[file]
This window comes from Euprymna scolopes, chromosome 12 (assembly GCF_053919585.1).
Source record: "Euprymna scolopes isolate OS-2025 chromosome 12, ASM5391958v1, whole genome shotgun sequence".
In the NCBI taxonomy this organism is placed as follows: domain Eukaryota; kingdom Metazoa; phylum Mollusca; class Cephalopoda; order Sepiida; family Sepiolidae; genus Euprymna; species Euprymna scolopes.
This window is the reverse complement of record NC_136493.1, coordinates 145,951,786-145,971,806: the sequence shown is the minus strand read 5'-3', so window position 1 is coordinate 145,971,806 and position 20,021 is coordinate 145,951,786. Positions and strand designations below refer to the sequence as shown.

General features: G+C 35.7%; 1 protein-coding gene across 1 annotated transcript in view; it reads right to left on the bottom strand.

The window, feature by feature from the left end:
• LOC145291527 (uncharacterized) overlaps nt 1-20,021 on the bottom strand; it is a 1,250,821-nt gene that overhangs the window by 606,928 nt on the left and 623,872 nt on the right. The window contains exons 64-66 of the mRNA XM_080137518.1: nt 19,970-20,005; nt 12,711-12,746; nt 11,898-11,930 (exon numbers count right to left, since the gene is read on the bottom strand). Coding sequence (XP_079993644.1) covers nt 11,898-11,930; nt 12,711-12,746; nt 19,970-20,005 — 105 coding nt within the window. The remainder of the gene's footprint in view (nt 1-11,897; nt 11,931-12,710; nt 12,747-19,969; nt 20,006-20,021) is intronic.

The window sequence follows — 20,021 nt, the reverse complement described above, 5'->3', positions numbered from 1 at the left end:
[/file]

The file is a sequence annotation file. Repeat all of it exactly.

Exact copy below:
This window comes from Euprymna scolopes, chromosome 12 (assembly GCF_053919585.1).
Source record: "Euprymna scolopes isolate OS-2025 chromosome 12, ASM5391958v1, whole genome shotgun sequence".
In the NCBI taxonomy this organism is placed as follows: domain Eukaryota; kingdom Metazoa; phylum Mollusca; class Cephalopoda; order Sepiida; family Sepiolidae; genus Euprymna; species Euprymna scolopes.
This window is the reverse complement of record NC_136493.1, coordinates 145,951,786-145,971,806: the sequence shown is the minus strand read 5'-3', so window position 1 is coordinate 145,971,806 and position 20,021 is coordinate 145,951,786. Positions and strand designations below refer to the sequence as shown.

General features: G+C 35.7%; 1 protein-coding gene across 1 annotated transcript in view; it reads right to left on the bottom strand.

The window, feature by feature from the left end:
• LOC145291527 (uncharacterized) overlaps nt 1-20,021 on the bottom strand; it is a 1,250,821-nt gene that overhangs the window by 606,928 nt on the left and 623,872 nt on the right. The window contains exons 64-66 of the mRNA XM_080137518.1: nt 19,970-20,005; nt 12,711-12,746; nt 11,898-11,930 (exon numbers count right to left, since the gene is read on the bottom strand). Coding sequence (XP_079993644.1) covers nt 11,898-11,930; nt 12,711-12,746; nt 19,970-20,005 — 105 coding nt within the window. The remainder of the gene's footprint in view (nt 1-11,897; nt 11,931-12,710; nt 12,747-19,969; nt 20,006-20,021) is intronic.

The window sequence follows — 20,021 nt, the reverse complement described above, 5'->3', positions numbered from 1 at the left end: